Review of the Day: The Rabbit Listened by Cori Doerrfeld
Lest we forget, the only reason that children’s books were invented in the first place was to teach small human lessons. That is, in fact, the very backbone of the book business for youth today. Instruction. Guidance. Morally uplifting texts that will mold the little readers into fine, upstanding citizens. And because books like Little Goody Two-Shoes lie at the root of everything published in our day and age, we aren’t surprised by picture books that seek to instruct. These days, it’s funny to think that picture books do not solely instruct just the young anymore. I doubt very much that old Benjamin Harris could have foreseen the rise of the graduation gift picture book or the books kept in a psychiatrist’s office for the aid of his or her adult patients. As it turns out, children are not the only ones in need of instruction these days. I call these kinds of books “Message Books” and each year I collect the names of the ones that do their jobs well. Anyone can write a book that crams its morals down the throats of its young readers. It is far more interesting to look at books that integrate their message seamlessly within their stories. The best make it look effortless and easy. My latest favorite? The Rabbit Listened by Cori Doerrfeld. A book that makes me grateful to think that adults reading this book to small children will pick up on some of what it’s laying down.
For a second there, it was a most magnificent thing. Taylor had worked very hard, building the blocks into just the right configuration. Who wouldn’t have been proud? And who could have predicted the flock of blackbirds that swooped out of the sky, knocking it all down? Suddenly left with nothing, Taylor is devastated. One by one, animals notice the child’s misery and try to help. A chicken recommends talking about it. A bear says to scream out anger. A hyena says to laugh about it. Yet as Taylor rejects their advice they leave, and the kid is alone again. Only the rabbit, quiet and close, stays with Taylor and listens. And when, after Taylor has talked, and screamed, and laughed, and gone through every step of the process, only then does Taylor think about rebuilding once again.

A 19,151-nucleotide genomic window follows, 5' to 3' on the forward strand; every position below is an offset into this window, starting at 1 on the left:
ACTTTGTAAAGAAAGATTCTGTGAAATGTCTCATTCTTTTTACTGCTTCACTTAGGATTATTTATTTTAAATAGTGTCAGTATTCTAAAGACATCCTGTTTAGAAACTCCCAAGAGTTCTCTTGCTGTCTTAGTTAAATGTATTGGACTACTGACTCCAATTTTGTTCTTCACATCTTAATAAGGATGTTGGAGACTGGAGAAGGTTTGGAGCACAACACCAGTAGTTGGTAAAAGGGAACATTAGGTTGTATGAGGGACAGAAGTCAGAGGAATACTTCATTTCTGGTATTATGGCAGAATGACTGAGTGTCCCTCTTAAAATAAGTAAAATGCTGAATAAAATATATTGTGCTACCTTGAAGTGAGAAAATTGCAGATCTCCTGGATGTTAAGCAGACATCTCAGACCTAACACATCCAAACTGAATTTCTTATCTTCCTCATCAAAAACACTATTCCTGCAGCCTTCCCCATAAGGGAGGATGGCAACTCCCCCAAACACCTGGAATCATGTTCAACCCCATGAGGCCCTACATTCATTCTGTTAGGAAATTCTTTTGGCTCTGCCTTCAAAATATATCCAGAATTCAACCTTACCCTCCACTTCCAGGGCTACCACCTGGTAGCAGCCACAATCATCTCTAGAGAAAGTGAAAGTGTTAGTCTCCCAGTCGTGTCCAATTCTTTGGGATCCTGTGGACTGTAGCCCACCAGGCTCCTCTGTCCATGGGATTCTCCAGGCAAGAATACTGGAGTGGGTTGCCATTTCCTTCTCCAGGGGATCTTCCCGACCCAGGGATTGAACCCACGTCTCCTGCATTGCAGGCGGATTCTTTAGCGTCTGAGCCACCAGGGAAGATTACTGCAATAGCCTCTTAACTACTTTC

One of the big trends of this and last year are picture books that tackle bad things happening in the wider world. Come With Me by Holly McGhee, Breaking News by Sarah Lynne Reul, and Something Happened In Our Town by Marianne Celano all seek to comfort and guide in hard times. What sets The Rabbit Listened apart is its universality. The event that leads to Taylor’s misery is an out-of-the-blue disaster that strikes without warning or reason. And just like that, you have a book that can be applied to broad disasters like hurricanes, school shootings, or terrorist attacks or personal ones like the death of a loved one. Even the name “Taylor” could be applied to either a boy or a girl, and Doerrfeld is in no hurry to clear up precisely on which side of the line the child lies.